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Java EE Vendors and the London JUG Announce New MicroProfile

| by Abraham Marín Pérez Follow 8 Followers on Jul 15, 2016. Estimated reading time: 2 minutes |

During the last DevNation Conference, Red Hat, IBM, Tomitribe, Payara, and the London Java Community announced the creation of the MicroProfile, a new initiative to try and leverage Java EE technologies to create a vendor-neutral microservices framework. The goal is to have a first public version by September 2016, allowing developers to create portable microservices in Java or, as Martijn Verburg from the London Java Community, put it:

The initial goal is to provide developers who are most comfortable with enterprise Java (Java EE if you will) a starting point to work with microservices in a non-vendor specific way (which is what they’re used to from the Java EE world). The aim is then for the developer community to actually drive what they feel they need in microservices runtime/API, so instead of the vendors ‘guessing’ that you might want security, or logging or discovery or whatever. It’ll be up to the MicroProfile community to help define what should go in and what should stay out.

Java EE provides some clear benefits to developers, in the form of stable libraries that have already been developed, integrated and tested and that can be used out of the box. Given the many Java EE containers available, it also gives developers the chance to separate coding from platform decisions. However, Java EE is rather heavy and based on agreed standards, which means it evolves very slowly; while this is an advantage when looking at stability, it makes it unsuitable for the fast-paced world of microservices. This led the community to create solutions like WildFly Swarm or WebSphere Liberty, to name a couple, that allows the creation of much lighter applications still based on Java EE components. This sort of framework has helped bridge the gap between innovation and standards, although it has created a problem of its own: since each framework has been created in isolation to the others, applications aren't easily portable from one framework to another.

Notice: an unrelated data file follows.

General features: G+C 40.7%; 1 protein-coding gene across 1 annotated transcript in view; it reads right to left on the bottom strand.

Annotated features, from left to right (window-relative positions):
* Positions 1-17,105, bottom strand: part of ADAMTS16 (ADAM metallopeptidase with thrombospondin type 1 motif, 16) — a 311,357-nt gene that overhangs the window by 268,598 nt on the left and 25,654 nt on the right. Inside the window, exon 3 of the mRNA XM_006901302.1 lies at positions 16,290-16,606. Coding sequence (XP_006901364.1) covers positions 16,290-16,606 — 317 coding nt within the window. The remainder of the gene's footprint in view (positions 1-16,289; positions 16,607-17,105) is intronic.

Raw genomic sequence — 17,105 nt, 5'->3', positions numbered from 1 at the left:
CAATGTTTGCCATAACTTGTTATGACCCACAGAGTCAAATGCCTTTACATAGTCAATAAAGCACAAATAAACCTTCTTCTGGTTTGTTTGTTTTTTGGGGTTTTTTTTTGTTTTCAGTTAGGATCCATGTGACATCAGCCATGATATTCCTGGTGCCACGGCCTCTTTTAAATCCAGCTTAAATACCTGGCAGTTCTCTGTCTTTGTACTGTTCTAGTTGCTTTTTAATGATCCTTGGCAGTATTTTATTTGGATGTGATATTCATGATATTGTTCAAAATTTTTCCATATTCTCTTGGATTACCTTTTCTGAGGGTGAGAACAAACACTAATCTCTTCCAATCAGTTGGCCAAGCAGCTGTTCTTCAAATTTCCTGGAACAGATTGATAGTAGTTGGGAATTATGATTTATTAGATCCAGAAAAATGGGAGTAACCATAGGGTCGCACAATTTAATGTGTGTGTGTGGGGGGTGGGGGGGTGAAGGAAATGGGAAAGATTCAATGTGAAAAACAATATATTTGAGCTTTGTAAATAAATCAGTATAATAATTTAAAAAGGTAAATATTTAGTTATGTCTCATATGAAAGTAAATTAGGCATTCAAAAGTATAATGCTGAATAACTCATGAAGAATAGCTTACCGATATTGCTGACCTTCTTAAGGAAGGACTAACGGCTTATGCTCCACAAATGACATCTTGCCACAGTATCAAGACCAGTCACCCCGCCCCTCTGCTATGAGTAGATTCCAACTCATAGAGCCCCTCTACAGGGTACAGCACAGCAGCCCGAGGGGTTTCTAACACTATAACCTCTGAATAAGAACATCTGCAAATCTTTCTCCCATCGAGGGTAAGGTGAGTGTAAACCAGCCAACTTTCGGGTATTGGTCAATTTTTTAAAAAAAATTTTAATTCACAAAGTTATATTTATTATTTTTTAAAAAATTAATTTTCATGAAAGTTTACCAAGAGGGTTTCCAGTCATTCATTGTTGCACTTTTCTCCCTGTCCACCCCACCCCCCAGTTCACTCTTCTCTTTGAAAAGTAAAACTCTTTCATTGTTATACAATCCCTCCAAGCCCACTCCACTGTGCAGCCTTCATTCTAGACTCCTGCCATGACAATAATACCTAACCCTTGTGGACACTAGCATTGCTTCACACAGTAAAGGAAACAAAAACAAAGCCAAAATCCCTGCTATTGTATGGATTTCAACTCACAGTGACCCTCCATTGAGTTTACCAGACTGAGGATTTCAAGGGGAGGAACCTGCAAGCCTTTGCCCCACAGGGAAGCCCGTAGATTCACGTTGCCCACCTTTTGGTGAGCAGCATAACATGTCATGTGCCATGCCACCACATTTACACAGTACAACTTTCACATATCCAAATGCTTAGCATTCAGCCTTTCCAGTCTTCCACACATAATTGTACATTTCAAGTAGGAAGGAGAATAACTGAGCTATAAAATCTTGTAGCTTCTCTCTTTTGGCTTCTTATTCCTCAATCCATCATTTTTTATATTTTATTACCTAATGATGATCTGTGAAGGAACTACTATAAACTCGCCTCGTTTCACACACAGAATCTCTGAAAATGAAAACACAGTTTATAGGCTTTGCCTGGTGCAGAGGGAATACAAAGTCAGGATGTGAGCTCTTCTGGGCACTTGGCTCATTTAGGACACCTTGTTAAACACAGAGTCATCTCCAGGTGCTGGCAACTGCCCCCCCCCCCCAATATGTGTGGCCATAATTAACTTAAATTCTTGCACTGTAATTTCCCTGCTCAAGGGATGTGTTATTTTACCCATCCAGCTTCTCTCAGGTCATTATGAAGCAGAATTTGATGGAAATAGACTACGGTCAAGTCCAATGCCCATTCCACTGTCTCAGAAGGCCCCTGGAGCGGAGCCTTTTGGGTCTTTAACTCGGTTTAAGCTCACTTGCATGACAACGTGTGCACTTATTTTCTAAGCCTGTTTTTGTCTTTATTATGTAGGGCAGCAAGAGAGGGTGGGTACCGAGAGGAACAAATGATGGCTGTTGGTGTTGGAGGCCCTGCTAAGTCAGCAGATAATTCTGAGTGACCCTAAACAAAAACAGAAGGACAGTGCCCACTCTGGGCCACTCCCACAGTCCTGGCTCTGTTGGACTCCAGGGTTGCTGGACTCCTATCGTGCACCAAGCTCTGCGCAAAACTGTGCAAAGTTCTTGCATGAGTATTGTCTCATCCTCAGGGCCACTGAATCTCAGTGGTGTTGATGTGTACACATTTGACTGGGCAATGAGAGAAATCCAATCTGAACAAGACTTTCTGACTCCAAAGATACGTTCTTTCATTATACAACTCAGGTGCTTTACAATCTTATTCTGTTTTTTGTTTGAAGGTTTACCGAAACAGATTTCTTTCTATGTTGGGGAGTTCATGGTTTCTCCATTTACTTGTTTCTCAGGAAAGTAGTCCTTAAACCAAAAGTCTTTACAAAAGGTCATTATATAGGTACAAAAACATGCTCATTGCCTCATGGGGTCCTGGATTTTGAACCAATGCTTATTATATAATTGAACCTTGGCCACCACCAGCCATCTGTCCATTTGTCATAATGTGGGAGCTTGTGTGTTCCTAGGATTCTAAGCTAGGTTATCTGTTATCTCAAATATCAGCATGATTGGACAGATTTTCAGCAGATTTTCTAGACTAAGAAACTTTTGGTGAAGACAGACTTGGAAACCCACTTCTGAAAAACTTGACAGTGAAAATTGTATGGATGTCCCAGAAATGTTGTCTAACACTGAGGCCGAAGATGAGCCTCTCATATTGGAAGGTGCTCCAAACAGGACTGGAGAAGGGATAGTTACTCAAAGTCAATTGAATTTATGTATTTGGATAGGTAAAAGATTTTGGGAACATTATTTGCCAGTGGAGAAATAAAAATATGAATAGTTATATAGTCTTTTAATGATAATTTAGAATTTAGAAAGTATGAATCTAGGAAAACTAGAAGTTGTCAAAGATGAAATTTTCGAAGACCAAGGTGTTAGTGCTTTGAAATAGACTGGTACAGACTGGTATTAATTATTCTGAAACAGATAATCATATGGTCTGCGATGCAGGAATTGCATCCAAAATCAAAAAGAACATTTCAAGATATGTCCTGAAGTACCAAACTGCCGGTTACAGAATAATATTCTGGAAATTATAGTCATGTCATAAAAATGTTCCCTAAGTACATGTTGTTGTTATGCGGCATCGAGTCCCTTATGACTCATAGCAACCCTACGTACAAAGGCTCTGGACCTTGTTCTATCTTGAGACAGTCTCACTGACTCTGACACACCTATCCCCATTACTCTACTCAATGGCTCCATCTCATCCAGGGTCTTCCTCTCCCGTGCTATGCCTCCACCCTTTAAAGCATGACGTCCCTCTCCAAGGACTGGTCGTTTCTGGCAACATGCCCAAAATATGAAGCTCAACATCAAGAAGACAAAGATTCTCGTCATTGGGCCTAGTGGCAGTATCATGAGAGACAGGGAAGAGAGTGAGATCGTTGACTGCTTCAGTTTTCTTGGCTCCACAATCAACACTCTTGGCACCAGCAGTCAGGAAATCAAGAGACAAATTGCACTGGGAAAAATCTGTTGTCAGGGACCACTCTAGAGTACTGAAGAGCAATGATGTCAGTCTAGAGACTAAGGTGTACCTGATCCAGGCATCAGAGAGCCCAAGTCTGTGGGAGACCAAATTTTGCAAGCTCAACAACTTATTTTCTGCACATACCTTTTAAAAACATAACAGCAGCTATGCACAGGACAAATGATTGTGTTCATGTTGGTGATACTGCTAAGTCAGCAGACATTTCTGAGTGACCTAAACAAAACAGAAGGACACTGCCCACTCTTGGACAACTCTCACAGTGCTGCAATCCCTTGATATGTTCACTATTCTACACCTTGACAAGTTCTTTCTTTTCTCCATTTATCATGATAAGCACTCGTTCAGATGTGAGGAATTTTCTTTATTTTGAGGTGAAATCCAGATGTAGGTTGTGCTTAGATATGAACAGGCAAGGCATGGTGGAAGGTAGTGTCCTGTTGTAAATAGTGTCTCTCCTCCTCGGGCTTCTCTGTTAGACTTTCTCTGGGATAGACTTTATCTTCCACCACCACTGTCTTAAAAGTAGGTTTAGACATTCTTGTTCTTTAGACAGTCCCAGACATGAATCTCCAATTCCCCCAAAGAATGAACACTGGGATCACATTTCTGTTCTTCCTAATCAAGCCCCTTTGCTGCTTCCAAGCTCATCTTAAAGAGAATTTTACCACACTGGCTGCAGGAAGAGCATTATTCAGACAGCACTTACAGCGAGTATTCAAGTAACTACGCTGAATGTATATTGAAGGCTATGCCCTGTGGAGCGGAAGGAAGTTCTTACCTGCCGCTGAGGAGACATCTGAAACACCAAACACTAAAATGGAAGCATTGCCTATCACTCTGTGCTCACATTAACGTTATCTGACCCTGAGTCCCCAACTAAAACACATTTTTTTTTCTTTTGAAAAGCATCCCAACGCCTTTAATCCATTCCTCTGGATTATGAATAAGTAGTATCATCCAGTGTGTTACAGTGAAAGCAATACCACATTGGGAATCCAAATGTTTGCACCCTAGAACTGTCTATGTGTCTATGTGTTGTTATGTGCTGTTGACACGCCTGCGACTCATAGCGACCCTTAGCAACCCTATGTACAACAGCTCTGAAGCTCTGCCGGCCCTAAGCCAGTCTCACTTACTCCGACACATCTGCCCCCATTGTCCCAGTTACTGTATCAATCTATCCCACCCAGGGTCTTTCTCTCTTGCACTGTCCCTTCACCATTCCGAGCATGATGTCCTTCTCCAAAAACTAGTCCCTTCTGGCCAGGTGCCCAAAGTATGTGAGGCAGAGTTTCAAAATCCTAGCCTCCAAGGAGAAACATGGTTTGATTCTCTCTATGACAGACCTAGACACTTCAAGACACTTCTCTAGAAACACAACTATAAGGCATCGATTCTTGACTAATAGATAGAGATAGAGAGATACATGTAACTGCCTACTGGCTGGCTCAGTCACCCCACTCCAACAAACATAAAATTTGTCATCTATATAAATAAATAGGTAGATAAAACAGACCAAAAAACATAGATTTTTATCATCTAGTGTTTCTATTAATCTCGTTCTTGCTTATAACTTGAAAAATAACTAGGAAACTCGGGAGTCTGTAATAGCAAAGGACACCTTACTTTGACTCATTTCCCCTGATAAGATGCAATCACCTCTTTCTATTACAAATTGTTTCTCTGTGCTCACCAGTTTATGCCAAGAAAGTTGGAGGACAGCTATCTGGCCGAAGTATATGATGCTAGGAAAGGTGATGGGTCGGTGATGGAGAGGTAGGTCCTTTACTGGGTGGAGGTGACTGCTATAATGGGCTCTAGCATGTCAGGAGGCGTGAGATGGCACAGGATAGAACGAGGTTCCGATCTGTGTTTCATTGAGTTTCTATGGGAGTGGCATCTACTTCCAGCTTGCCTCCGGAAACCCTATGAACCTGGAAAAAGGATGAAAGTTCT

This is where the MicroProfile comes in. Creating a standard framework to define the basis of a microservice application based on Java EE, and having vendors produce application servers that are compliant with such standard, would provide developers with an ecosystem of compatible containers, giving them more choice without having to modify their applications. Although nothing is definitive until the expected GA of September 2016, initial talks indicate that the MicroProfile will be based on JAX-RS, CDI, JSON-P, and anything else that the community may deem necessary.

While the MicroProfile bears similarities with the existing Web Profile, they will be managed in different ways. The Web Profile was created as a subset of Java EE specific for web applications mainly for two reasons: lighter framework, and simpler verification process for vendors. At first sight it may look like the MicroProfile would be the next step, a subset of Web Profile for microservices; however, this won't be quite the case for a number of reasons. On one side, early discussions show that the MicroProfile may include technologies that are not even part of Java EE, like Vert.x; on the other hand, the process to create a formal Java standard may be too slow to fit the needs of a rapidly evolving industry.

Whether the MicroProfile will become the first step towards the end of Java EE remains to be seen. However, what is probably true is that the innovation and activity that will be brought by the MicroProfile will provide some breathing air to enterprise Java functionalities, something that is much needed after recent concerns regarding its stalling.

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